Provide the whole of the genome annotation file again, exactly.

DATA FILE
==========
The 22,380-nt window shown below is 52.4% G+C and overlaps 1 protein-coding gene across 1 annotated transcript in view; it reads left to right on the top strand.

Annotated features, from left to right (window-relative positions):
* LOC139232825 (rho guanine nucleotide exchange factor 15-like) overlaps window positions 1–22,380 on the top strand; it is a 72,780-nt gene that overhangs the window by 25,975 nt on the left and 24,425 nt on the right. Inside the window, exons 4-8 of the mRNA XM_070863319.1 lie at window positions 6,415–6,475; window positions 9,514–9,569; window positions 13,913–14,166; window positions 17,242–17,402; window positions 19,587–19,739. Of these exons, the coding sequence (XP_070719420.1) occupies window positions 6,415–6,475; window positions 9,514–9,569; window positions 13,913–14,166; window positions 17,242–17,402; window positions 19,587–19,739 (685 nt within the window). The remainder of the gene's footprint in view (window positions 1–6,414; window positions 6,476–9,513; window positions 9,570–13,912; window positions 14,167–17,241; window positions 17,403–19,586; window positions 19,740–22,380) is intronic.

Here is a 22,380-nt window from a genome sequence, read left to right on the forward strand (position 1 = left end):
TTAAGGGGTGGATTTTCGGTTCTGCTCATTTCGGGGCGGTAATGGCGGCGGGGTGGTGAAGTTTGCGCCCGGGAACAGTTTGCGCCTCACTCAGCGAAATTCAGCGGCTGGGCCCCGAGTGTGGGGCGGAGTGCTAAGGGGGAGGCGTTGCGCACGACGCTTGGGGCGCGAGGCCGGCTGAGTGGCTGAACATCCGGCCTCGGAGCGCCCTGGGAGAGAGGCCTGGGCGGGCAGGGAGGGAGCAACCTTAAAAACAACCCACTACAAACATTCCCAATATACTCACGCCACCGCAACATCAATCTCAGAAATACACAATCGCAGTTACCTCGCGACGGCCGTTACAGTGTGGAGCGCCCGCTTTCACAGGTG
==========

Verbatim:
The 22,380-nt window shown below is 52.4% G+C and overlaps 1 protein-coding gene across 1 annotated transcript in view; it reads left to right on the top strand.

Annotated features, from left to right (window-relative positions):
* LOC139232825 (rho guanine nucleotide exchange factor 15-like) overlaps window positions 1–22,380 on the top strand; it is a 72,780-nt gene that overhangs the window by 25,975 nt on the left and 24,425 nt on the right. Inside the window, exons 4-8 of the mRNA XM_070863319.1 lie at window positions 6,415–6,475; window positions 9,514–9,569; window positions 13,913–14,166; window positions 17,242–17,402; window positions 19,587–19,739. Of these exons, the coding sequence (XP_070719420.1) occupies window positions 6,415–6,475; window positions 9,514–9,569; window positions 13,913–14,166; window positions 17,242–17,402; window positions 19,587–19,739 (685 nt within the window). The remainder of the gene's footprint in view (window positions 1–6,414; window positions 6,476–9,513; window positions 9,570–13,912; window positions 14,167–17,241; window positions 17,403–19,586; window positions 19,740–22,380) is intronic.

Here is a 22,380-nt window from a genome sequence, read left to right on the forward strand (position 1 = left end):
TTAAGGGGTGGATTTTCGGTTCTGCTCATTTCGGGGCGGTAATGGCGGCGGGGTGGTGAAGTTTGCGCCCGGGAACAGTTTGCGCCTCACTCAGCGAAATTCAGCGGCTGGGCCCCGAGTGTGGGGCGGAGTGCTAAGGGGGAGGCGTTGCGCACGACGCTTGGGGCGCGAGGCCGGCTGAGTGGCTGAACATCCGGCCTCGGAGCGCCCTGGGAGAGAGGCCTGGGCGGGCAGGGAGGGAGCAACCTTAAAAACAACCCACTACAAACATTCCCAATATACTCACGCCACCGCAACATCAATCTCAGAAATACACAATCGCAGTTACCTCGCGACGGCCGTTACAGTGTGGAGCGCCCGCTTTCACAGGTG